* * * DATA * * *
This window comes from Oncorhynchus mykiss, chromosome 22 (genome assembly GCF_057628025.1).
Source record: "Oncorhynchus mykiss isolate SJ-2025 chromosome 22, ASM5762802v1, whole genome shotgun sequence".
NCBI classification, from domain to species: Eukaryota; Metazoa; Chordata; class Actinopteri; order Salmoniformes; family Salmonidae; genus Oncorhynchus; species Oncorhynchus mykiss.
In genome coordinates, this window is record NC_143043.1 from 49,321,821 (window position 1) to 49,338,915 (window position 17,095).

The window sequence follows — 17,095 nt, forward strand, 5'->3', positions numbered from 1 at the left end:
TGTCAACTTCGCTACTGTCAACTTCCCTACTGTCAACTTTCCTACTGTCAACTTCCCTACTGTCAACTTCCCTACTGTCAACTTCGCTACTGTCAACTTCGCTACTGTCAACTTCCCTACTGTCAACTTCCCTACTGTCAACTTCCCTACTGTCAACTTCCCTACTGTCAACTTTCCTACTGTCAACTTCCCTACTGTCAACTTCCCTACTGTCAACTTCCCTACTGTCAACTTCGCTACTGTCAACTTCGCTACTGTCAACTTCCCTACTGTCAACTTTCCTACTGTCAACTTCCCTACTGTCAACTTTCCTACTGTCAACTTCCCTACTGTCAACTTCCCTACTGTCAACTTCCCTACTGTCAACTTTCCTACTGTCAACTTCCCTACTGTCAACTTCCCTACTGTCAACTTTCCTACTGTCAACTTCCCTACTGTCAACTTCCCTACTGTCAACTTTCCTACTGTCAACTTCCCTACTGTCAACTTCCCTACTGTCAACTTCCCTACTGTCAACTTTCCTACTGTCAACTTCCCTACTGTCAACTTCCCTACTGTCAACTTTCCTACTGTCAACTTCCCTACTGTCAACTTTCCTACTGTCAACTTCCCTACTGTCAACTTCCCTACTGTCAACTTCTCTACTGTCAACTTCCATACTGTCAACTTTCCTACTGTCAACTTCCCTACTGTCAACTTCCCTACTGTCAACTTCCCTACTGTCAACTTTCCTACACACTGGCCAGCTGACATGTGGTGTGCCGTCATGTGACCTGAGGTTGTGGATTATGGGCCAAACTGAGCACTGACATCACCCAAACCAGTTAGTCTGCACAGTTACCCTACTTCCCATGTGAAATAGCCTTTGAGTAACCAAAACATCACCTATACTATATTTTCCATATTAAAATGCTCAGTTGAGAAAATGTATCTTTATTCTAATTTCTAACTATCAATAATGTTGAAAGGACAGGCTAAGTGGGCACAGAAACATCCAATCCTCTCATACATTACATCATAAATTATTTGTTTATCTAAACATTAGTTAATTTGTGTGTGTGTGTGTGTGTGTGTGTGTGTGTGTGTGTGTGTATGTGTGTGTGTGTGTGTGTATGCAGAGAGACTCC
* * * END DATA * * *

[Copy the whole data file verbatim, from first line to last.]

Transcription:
This window comes from Oncorhynchus mykiss, chromosome 22 (genome assembly GCF_057628025.1).
Source record: "Oncorhynchus mykiss isolate SJ-2025 chromosome 22, ASM5762802v1, whole genome shotgun sequence".
NCBI classification, from domain to species: Eukaryota; Metazoa; Chordata; class Actinopteri; order Salmoniformes; family Salmonidae; genus Oncorhynchus; species Oncorhynchus mykiss.
In genome coordinates, this window is record NC_143043.1 from 49,321,821 (window position 1) to 49,338,915 (window position 17,095).

The window sequence follows — 17,095 nt, forward strand, 5'->3', positions numbered from 1 at the left end:
TGTCAACTTCGCTACTGTCAACTTCCCTACTGTCAACTTTCCTACTGTCAACTTCCCTACTGTCAACTTCCCTACTGTCAACTTCGCTACTGTCAACTTCGCTACTGTCAACTTCCCTACTGTCAACTTCCCTACTGTCAACTTCCCTACTGTCAACTTCCCTACTGTCAACTTTCCTACTGTCAACTTCCCTACTGTCAACTTCCCTACTGTCAACTTCCCTACTGTCAACTTCGCTACTGTCAACTTCGCTACTGTCAACTTCCCTACTGTCAACTTTCCTACTGTCAACTTCCCTACTGTCAACTTTCCTACTGTCAACTTCCCTACTGTCAACTTCCCTACTGTCAACTTCCCTACTGTCAACTTTCCTACTGTCAACTTCCCTACTGTCAACTTCCCTACTGTCAACTTTCCTACTGTCAACTTCCCTACTGTCAACTTCCCTACTGTCAACTTTCCTACTGTCAACTTCCCTACTGTCAACTTCCCTACTGTCAACTTCCCTACTGTCAACTTTCCTACTGTCAACTTCCCTACTGTCAACTTCCCTACTGTCAACTTTCCTACTGTCAACTTCCCTACTGTCAACTTTCCTACTGTCAACTTCCCTACTGTCAACTTCCCTACTGTCAACTTCTCTACTGTCAACTTCCATACTGTCAACTTTCCTACTGTCAACTTCCCTACTGTCAACTTCCCTACTGTCAACTTCCCTACTGTCAACTTTCCTACACACTGGCCAGCTGACATGTGGTGTGCCGTCATGTGACCTGAGGTTGTGGATTATGGGCCAAACTGAGCACTGACATCACCCAAACCAGTTAGTCTGCACAGTTACCCTACTTCCCATGTGAAATAGCCTTTGAGTAACCAAAACATCACCTATACTATATTTTCCATATTAAAATGCTCAGTTGAGAAAATGTATCTTTATTCTAATTTCTAACTATCAATAATGTTGAAAGGACAGGCTAAGTGGGCACAGAAACATCCAATCCTCTCATACATTACATCATAAATTATTTGTTTATCTAAACATTAGTTAATTTGTGTGTGTGTGTGTGTGTGTGTGTGTGTGTGTGTGTGTGTATGTGTGTGTGTGTGTGTGTATGCAGAGAGACTCC